“Peak Oil Will Reverse Globalization.” –“The End Of Suburbia”

YouTube it.  “The End Of Suburbia.”  Dedicate an hour of your time to examining one opinion on how we got to this place, and how we will deal with it when oil is no longer cheap.

See, “Peak Oil” describes the the concept that we have turned a corner with oil production.  The jist of this movie is simply this:  the suburbs–and subsequently, the “American Dream”–were only able to exist because oil was cheaper than drinking water, back in the day.  In the future, when oil becomes prohibitively expensive, people will find ways to live nearer to work, and to learn to grow their won food–out of no other  reason than sheer necessity.  

The “peak” that is described refers to us being on the downward slide of the amount of oil the planet has to give us, that we have already reached the peak amount it will yield.  The problem is that as oil in the ground is becoming harder to find and process, it costs more to produce.  This drives the price up, as the extra costs will be passed on to the consumer.  We are seeing this already in this country, as gas prices seemingly rise at the slightest wisp of the wind blowing.    Think about it.  If oil weren’t becoming harder to find, would we have to be investing money into fracking?  The answer is no.  We have picked all (or a large amount) of the low-hanging fruit already, and that’s why we have had to find other means of oil production.  Why else would we be setting up oil wells which can drill over 15,000 feet down?

I found the movie to be a fascinating take on the future of life in America.  I used to think it was a bunch of liberal propaganda that these things could happen (and a lot of it still is–thanks for that, Al), but even now, times are only just beginning to get tough.  Many believe (as I did) that the gas price hikes of the summer of 2008 were price gouging and caused by those dastardly speculators, when in truth the speculators actually stemmed the bleeding, so to speak.  The fact is that if the oil market was truly free, price fluctuations would have been far more violent than they were.  It’s dry reading, but if you can digest it, US News and World Report explained it here.

No one knows the stats accurately on how much of that good-old-earl is left in the ground, but the truth is that oil is becoming harder to find, and we don’t produce enough of it to support ourselves, let alone anyone else.  Chalk it up to one more area the US is not competitive in, and it’s easy to see why we are falling as the world’s top economy.  China and India have finally found their stride, and soon their populations (which are three and four times that of ours) will bring demand far higher than our own in the next fifty years.  Guess what that means–yep, dwindling supply and rising demand will make the $7.00 a gallon that the EU is used to look like a bargain.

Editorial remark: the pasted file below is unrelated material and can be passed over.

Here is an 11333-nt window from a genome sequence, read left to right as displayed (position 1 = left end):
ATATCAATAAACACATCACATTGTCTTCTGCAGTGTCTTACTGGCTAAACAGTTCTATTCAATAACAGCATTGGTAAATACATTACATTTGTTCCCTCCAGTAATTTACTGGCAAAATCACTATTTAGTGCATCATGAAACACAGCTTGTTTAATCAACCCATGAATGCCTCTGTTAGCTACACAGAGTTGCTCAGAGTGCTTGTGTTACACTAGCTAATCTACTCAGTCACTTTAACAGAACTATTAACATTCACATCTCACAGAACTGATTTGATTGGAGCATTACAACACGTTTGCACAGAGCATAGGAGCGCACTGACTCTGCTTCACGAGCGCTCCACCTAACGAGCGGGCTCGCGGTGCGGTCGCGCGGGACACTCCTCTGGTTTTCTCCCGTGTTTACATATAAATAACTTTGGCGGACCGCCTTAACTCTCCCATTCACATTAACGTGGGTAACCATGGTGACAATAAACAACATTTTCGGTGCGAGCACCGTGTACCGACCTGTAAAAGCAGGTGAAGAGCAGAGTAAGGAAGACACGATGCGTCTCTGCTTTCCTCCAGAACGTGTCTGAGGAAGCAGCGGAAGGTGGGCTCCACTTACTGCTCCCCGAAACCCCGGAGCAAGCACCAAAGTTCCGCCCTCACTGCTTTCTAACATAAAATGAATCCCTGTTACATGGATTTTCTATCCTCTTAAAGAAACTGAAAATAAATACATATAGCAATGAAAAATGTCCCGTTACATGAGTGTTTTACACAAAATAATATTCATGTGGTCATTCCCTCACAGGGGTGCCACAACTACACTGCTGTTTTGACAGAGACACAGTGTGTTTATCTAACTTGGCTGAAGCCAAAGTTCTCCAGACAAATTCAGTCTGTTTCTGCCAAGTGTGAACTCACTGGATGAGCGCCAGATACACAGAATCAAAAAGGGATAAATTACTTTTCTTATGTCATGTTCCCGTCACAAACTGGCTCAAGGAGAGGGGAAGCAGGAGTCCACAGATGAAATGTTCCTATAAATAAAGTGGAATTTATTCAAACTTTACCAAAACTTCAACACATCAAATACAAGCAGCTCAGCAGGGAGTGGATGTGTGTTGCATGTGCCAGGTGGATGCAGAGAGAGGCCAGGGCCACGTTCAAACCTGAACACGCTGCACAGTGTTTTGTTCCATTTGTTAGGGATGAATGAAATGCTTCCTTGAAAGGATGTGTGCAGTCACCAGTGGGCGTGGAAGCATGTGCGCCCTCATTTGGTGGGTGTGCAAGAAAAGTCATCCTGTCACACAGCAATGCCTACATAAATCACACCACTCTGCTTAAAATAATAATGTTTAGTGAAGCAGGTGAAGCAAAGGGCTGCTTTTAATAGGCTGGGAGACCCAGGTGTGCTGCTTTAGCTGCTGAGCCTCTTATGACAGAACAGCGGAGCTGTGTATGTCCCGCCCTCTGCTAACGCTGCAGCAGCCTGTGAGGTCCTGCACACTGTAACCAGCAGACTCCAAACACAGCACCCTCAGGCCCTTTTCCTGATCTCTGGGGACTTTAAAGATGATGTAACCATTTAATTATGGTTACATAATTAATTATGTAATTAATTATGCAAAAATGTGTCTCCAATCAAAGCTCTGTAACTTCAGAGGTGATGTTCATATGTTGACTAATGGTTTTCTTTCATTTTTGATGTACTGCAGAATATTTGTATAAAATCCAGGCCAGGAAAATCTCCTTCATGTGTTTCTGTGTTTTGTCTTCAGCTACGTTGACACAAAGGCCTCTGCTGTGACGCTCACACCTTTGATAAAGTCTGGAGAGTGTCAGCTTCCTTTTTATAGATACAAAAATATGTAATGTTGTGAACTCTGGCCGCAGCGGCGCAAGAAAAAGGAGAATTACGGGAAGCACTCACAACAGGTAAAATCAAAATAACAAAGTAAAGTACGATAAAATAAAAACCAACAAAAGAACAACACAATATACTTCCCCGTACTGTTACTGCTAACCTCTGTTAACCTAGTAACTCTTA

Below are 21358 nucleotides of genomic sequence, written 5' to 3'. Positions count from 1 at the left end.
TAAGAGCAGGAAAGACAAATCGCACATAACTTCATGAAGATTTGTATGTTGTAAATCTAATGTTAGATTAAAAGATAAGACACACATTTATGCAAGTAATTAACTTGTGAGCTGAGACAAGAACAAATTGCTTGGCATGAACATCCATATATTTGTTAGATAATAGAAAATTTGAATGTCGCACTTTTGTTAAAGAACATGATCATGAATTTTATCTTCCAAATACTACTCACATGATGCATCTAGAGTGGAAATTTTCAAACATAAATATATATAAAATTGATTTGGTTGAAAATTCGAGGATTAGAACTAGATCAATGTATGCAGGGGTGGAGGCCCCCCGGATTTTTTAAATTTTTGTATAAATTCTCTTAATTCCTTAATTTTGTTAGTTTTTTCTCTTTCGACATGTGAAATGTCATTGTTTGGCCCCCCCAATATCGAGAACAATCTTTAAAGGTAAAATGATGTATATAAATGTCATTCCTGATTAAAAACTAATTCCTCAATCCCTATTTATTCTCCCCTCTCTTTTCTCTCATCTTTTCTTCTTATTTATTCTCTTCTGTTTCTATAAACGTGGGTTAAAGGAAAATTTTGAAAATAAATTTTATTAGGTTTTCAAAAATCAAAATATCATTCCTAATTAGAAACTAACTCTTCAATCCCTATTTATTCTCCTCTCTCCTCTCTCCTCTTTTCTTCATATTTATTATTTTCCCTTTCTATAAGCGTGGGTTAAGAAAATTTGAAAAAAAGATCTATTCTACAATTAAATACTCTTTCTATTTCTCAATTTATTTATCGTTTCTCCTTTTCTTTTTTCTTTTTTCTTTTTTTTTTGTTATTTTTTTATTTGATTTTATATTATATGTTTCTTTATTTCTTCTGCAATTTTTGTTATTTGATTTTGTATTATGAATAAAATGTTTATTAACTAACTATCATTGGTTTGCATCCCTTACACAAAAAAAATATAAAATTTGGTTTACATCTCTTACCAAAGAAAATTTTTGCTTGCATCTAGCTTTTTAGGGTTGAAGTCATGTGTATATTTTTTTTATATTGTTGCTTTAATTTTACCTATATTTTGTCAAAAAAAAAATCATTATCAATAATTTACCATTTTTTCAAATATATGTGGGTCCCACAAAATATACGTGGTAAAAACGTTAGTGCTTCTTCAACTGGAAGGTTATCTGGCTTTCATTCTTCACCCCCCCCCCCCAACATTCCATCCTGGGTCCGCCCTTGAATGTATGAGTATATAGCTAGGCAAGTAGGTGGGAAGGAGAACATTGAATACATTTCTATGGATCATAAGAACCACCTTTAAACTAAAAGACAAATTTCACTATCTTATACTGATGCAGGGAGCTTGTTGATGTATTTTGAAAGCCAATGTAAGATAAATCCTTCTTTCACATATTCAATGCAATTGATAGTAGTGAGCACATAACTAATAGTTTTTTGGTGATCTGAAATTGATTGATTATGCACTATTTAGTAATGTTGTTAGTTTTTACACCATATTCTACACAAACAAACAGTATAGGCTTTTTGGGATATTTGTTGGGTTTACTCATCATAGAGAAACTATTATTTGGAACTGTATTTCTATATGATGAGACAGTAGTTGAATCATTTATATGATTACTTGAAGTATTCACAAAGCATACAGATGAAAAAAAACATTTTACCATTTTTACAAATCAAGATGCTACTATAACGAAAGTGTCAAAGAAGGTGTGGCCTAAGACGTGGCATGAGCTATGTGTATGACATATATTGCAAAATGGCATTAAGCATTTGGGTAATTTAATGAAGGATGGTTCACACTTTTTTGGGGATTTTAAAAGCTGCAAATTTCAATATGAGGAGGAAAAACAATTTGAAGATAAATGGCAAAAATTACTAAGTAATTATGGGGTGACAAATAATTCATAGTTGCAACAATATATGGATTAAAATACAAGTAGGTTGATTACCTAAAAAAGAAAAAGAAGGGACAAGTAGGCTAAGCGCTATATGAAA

Back to the idea of the end of suburbia.  Frankly, this idea should satisfy conservatives and liberals alike, though extremists on both ends of the spectrum will trumpet different aspects.  For the far-lefties, the stoppage of urban sprawl will finally make them feel warm and fuzzy, because in a roundabout way it accomplishes what their favorite wolf-in-sheep’s-clothing has “inconveniently” spouted about how our way of life is hurting the planet.  For the far-righties, it will come down to learning the things we would have had to learn in the event of a revolution, without having had to go through one.  We’d have to learn how to grow food, how to field prep a deer, etc.  We’d have to live much more closely to work, we’d have to get to know our neighbors once more, and actually work together to accomplish the goals of our village (since no one else will).  Whether we like it or not, once oil gets to a level where we can no longer afford to have its cost attached to every product we buy, simple things like growing your own lettuce will be more economical than paying out the nose for it at a grocery store.

Some of you may disagree with my stance on this movie, but I found it to be an interesting (and very possible) outcome of the realigning of our society once the oil runs out.

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  1. So, have you ordered your Nissan Leaf?

    • LOL Nah…I haven’t turned into some loon about it, I just found it a fascinating possibility that things will so radically change. In fact, my next car will be a 370Z!

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